Biotechnology Battles Chemical Industry in Pesticide Market
Alternatives must compete in terms of cost, applicability
Tom Abate / SF Chronicle 29jan01
Pam Marrone is out to give germ warfare a good name.
Pill-shaped bacteria (upper left) ate the head of a much-larger fungal spore, halting its attack on a leaf, in this microscope image.
Photo courtesy AgraQuest
Marrone is the chief executive of AgraQuest Inc., a biotechnology firm in Davis (Yolo County) that uses beneficial bacteria to fight crop diseases. The idea is to use microbes to fight microbes, creating biopesticides that would compete with the chemical variety.
"We use natural bugs, no genetic engineering," Marrone said. "The biotechnology comes in knowing how to find the right natural predator, and then in knowing how to grow it."
Last summer, AgraQuest won state and federal approval to market an antifungal agent called Serende. That's the brand name for a strain of bacteria that AgraQuest scientists found in a handful of dirt from a Fresno farmyard.
Lab tests showed that the bacterium had an appetite for the fungus that causes bunch rot and mildew in grapes. At that point, AgraQuest went to work on finding a formula to grow the beneficial bug in industrial quantities.
Although the exact formula is proprietary and therefore secret, this is how AgraQuest goes about creating it. A flask of bacteria is dumped into a 10,000- gallon tank filled with a special food source. Forty-eight hours later, the gooey slime in the tank is harvested. To create a useable product, the bacterial concentrate is dried so that it becomes something resembling powdered chocolate milk.
"We put that powder into 24-pound bags and ship it to the farmer, who dumps it into a spray tank and applies it just like a chemical fertilizer," Marrone said. The product costs about $25 to $50 an acre, which she said is competitive with chemical fungicides.
AgraQuest is hardly alone in applying this low-impact form of biotechnology to agriculture. Last year, 30 small firms, including Bioscape in Petaluma and EcoSoil Systems in San Diego, formed the Biopesticide Industry Alliance. Marrone estimates biopesticide-makers accounted for $300 million in sales last year, about 1 percent of the $30 billion pesticide market.
Biopesticides aren't entirely new. For years, many organic farmers have used a bacterial pesticide called BT, short for Bacillus thuringiensis, to control a variety of pests. New biopesticide firms hope to expand beyond the organic market, using biotech production techniques to brew up natural insecticides cheap enough to compete with chemical products.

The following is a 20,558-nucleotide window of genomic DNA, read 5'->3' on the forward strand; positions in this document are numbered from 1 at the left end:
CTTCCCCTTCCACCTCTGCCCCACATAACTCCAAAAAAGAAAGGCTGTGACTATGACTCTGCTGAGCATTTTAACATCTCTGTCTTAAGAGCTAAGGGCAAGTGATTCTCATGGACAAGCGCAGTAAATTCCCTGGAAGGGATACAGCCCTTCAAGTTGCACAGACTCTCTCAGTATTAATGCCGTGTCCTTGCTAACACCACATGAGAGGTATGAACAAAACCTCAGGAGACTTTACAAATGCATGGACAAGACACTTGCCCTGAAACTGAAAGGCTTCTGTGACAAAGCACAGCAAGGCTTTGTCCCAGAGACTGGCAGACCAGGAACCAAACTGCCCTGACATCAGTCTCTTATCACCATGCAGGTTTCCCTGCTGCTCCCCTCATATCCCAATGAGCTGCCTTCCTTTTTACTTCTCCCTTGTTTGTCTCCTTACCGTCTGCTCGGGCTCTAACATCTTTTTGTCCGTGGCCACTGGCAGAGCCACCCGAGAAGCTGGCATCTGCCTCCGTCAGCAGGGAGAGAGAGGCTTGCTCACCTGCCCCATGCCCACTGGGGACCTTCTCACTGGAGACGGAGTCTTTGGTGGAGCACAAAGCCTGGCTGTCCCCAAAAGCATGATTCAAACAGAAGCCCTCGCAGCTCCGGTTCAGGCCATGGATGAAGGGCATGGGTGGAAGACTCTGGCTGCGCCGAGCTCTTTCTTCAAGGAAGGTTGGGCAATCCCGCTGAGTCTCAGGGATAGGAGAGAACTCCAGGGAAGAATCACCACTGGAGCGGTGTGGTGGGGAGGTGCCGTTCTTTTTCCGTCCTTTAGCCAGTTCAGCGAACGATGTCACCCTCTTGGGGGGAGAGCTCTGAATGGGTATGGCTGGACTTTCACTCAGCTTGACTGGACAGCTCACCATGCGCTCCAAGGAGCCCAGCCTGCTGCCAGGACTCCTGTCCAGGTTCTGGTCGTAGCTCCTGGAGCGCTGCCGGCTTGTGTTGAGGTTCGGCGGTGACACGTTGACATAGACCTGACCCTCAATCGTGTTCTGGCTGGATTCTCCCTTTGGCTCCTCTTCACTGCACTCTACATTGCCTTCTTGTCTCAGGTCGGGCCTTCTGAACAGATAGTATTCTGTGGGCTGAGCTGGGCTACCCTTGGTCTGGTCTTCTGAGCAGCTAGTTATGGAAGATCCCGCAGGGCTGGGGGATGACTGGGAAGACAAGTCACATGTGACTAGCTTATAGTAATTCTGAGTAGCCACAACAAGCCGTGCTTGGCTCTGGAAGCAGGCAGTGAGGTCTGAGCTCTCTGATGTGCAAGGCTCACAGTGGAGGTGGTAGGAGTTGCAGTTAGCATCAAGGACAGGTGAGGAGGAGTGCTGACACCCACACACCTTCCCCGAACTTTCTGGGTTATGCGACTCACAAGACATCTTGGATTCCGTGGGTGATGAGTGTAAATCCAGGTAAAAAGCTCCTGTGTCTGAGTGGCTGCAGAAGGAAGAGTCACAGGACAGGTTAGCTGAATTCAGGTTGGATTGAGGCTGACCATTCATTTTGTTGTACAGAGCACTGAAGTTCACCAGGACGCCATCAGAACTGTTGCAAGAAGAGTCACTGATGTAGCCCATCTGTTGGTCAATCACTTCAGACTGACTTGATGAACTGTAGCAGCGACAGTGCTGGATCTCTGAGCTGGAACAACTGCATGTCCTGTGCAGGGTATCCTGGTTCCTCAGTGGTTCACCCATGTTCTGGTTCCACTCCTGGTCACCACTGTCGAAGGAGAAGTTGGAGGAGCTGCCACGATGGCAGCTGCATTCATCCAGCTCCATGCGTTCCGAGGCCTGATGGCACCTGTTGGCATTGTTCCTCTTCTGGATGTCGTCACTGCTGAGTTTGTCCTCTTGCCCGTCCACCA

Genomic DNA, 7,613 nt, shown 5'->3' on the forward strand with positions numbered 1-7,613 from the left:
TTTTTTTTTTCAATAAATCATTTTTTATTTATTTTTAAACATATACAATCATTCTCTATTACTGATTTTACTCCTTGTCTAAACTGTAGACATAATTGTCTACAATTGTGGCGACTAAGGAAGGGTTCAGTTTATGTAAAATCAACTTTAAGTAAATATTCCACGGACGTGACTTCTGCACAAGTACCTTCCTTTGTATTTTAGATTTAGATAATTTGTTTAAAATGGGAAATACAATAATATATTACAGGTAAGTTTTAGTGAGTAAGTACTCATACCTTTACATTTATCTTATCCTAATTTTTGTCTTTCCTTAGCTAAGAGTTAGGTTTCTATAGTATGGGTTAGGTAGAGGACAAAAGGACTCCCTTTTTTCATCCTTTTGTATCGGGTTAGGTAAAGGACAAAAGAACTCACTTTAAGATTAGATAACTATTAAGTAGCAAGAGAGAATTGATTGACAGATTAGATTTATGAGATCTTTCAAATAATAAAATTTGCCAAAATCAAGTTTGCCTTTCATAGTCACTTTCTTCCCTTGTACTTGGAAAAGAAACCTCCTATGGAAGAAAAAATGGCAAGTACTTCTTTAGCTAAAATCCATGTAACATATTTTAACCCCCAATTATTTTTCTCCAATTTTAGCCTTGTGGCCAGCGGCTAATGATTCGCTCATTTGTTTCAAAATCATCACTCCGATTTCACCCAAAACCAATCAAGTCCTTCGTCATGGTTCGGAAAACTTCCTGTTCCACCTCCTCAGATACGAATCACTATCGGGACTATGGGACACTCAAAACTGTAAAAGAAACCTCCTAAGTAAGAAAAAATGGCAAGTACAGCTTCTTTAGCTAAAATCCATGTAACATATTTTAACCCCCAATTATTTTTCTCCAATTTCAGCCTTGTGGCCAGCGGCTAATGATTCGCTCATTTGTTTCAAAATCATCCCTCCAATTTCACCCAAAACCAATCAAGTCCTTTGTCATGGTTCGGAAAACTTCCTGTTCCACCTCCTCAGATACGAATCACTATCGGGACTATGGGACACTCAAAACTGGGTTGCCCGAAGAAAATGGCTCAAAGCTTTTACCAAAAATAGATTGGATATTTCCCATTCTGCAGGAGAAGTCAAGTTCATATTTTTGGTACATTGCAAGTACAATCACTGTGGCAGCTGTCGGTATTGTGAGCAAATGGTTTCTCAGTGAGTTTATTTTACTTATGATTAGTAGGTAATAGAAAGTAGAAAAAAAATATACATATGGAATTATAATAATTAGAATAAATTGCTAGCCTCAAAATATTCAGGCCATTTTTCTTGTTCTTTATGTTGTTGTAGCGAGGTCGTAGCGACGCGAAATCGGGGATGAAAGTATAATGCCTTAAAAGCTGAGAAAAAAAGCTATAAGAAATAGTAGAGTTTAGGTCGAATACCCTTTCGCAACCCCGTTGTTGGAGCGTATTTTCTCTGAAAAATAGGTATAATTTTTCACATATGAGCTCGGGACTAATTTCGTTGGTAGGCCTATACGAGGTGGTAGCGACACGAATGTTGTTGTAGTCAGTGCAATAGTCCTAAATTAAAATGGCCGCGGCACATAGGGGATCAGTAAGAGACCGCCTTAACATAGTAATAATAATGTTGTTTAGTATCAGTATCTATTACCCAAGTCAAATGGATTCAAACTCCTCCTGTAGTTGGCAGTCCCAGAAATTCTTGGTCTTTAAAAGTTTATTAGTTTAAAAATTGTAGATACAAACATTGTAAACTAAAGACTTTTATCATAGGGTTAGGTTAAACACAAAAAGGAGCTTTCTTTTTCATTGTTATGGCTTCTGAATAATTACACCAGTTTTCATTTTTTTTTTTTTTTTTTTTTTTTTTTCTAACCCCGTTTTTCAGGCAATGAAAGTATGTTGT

"Our whole focus has to be on lowering the cost of production," said James White, chief executive of Entomos, a Florida biopesticide firm.
White started in the bug business in the early 1990s, when he joined a now defunct Palo Alto firm called Biosys. A molecular biologist by training, White helped turn a certain type of nematode into a commercial insecticide. Nematodes are tiny worms, barely visible to the naked eye. Biosys managed to create a process to brew huge quantities of these creatures, and actually found some useful markets for this exotic biocide.
For instance, cranberry growers in Oregon and elsewhere found the nematodes could control the blights that afflicted their crops. But White said cranberry growers were in a unique position because no other commercial pesticide was available for their crop. Biosys wasn't able to develop other markets, because its nematode product was more costly than competing chemical sprays.
Now White is trying to develop biocides that can be used as widely as chemical pesticides.
One of his most exciting prospects is a strain of bacteria with a unique trait. They produce an enzyme that dissolves chitin, the material that forms the exoskeleton of insects. White said Entomos is in the early stages of developing this bacterium into a biopesticide that would attack a wide range of pests.
"What we want is a broad-spectrum biocide to compete with the broad- spectrum pesticides farmers are used to using," he said. "This way you have the biggest possible market."
The biopesticide industry has gotten a boost from government regulations. The Food Quality Protection Act of 1996 has led to the gradual phasing out of a variety of chemical pesticides. That has set off a scramble to find replacements. But biopesticides won't necessarily own the field.
"The chemical industry has gotten very good at developing new compounds that kill insects without lingering in the soil or causing toxic side effects, " White said. "Biopesticides are going to have to compete with them on price and performance."
That's where biotechnology comes in. "Each microbe has its own persnickety character," Marrone said. "It takes a lot of know-how at every step of the way to pick microbes that do the job economically."
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